In Search of Better Stories

Loneliness is a Philosophical Problem

Malcolm Guite’s reflections on loneliness coming off of Coleridge’s famous poem are spot-on for our times.

Alone, alone, all, all alone,
Alone on a wide, wide sea!
And never a saint took pity on
My soul in agony.

The poem was written at the end of the eighteenth century, but in some respects, the loneliness evoked in this verse may strike us even more deeply in the twenty-first century than it did its first readers. Loneliness of this profound kind, utter isolation, a sense of being cut off not only from other people but from the cosmos itself, has come to be one of the most common experiences, even perhaps the defining experience, of our own age. And this is not simply the loneliness of the increasing numbers in our society who are living alone, from the bereaved or abandoned elderly to the middle-aged divorced, to singles in their minimalist studio flats, but a deeper, more endemic kind of loneliness: a sense of disconnection, anomie, alienation; that even when we are with people, we are somehow all the more isolated in our own tiny, absurd islander consciousness, separated and marooned in the concavity of our own little skulls with a wide, wide sea of nothingness between us and any other. Ironically, this feeling of isolation is actually deepened rather than relieved by the plethora of online social networks and the almost manic fury with which we acquire virtual friends only to find that no one actually knows us, not even we ourselves.

Add to these observations a worldwide pandemic, and you have mandated isolation now piling on top of isolation. If Covid doesn’t kill you, loneliness will. A solution seems to be forthcoming for the pandemic, but what about the loneliness?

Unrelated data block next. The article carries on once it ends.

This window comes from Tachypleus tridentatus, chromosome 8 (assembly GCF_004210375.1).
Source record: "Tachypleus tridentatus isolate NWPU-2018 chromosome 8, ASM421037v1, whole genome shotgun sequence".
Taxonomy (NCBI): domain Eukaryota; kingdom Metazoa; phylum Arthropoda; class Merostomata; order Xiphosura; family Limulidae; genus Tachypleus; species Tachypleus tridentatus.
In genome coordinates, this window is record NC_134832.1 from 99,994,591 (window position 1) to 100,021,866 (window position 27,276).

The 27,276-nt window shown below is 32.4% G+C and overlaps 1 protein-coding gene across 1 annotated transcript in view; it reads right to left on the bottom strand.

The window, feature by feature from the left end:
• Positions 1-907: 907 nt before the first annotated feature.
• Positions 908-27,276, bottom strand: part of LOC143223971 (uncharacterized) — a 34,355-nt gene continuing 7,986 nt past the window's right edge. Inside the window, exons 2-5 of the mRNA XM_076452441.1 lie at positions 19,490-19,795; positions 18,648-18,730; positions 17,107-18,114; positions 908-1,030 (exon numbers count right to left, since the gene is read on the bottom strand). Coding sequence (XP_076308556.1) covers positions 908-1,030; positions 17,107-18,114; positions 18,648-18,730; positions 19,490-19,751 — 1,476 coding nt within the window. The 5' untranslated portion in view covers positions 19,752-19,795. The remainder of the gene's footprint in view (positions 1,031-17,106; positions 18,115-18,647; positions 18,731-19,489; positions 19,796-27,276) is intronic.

Guite suggests that the root cause of loneliness is philosophical. He points the boney blaming finger at Modernism with its mechanistic view of nature in which matter is dead, and fundamentally all is meaninglessness. That’s the reason we are all so lonely. A reductive, mechanical, scientific view of life gives us no reason to reach out and is thus the culprit. Guite believes the Western world has wised up to this narrow way of viewing life. He says with a fair amount of confidence, “The reductive Enlightenment modernist project is disintegrating all around us” as to what’s next, he is not so sure. However, it is clear what he wishes for.

If like Coleridge, we could embrace a sacral view of nature rather than an instrumental view, we could strike a fatal blow towards loneliness. How so? The working theory coming from this book goes something like this:

Nature is alive; humans as part of nature are interconnected with it. Nature is a symbolic language that moves us into transcendence places. We don’t just see nature; we feel it in our bones. The flashes of beauty and wonder we experience are true whispers of a divine presence. All that is has intrinsic value and is to be cared for and respected. This perspective on life demands interaction and collaborative partnership, which are ruinous to the plague of loneliness.

This sounds like the movie Avatar! Are Coleridge and Guite on to something? Is this nature-loving we are all interconnected business the antidote for loneliness? Sounds good to me. At the same time, it is a bit hard to swallow. Perhaps I am more a child of Modernism than I would like to admit. It might be helpful to note that Christianity of the Celtic persuasion has a long tradition that supports these nature-loving perspectives. In this tradition, all ground is holy. It is no heresy to have a deep love for creation. The earth and sky are God’s church building. Many of the Celtic faithful preferred to worship barefoot and in nature. Celtic teachers taught that healthy spirituality is connected to restorative care of the natural world. The gift of nature was as important as the gift of grace. Both the sun in the sky and The Son of God were to be revered. — Does this perspective evaporate loneliness? Lets’ try it and find out!


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